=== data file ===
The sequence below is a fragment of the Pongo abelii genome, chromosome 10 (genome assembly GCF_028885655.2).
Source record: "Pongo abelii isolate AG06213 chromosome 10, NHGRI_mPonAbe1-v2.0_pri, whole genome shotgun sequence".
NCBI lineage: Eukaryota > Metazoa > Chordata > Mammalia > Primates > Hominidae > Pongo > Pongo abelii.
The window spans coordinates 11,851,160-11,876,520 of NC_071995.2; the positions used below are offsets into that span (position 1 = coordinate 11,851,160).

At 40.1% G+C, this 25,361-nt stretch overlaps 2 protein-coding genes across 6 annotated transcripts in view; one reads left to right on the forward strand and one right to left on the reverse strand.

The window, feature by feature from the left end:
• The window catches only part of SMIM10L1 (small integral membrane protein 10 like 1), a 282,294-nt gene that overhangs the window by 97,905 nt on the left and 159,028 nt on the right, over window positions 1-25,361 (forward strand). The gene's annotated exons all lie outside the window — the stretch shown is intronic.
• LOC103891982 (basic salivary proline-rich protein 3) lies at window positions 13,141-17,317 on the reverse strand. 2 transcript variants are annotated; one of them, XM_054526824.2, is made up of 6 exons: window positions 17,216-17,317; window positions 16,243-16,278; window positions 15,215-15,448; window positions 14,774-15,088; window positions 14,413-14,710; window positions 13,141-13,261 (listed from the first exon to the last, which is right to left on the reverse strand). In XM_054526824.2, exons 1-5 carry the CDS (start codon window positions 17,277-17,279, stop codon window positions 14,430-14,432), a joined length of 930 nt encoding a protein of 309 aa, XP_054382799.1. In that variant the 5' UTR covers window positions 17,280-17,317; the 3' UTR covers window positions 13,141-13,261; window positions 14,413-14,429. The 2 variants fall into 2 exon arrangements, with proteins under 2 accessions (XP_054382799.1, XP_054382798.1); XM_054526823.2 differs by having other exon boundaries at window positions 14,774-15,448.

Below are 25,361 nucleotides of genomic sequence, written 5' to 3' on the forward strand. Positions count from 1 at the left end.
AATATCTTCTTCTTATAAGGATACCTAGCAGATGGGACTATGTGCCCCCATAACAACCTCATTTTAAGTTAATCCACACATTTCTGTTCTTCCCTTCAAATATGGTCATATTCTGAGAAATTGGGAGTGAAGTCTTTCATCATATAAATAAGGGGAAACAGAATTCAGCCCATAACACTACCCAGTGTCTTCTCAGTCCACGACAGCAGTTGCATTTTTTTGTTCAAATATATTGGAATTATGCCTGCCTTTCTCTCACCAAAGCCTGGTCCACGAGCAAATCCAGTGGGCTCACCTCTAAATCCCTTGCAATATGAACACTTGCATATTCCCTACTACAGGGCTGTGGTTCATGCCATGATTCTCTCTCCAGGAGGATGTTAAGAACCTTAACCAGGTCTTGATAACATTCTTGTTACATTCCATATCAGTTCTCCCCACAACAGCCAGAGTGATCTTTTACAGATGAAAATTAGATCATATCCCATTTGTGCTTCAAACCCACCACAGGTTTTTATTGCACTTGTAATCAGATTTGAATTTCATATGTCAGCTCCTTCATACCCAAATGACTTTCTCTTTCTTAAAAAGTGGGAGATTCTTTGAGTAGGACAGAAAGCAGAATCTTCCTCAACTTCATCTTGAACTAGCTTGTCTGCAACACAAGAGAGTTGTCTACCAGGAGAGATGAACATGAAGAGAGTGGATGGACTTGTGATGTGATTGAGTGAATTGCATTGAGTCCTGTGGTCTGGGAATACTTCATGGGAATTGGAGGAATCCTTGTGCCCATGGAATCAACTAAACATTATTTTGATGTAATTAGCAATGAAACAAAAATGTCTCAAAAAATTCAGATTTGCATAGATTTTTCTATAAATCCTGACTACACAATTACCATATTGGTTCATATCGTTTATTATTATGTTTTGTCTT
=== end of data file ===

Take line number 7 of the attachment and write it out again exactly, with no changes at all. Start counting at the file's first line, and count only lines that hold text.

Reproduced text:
• The window catches only part of SMIM10L1 (small integral membrane protein 10 like 1), a 282,294-nt gene that overhangs the window by 97,905 nt on the left and 159,028 nt on the right, over window positions 1-25,361 (forward strand). The gene's annotated exons all lie outside the window — the stretch shown is intronic.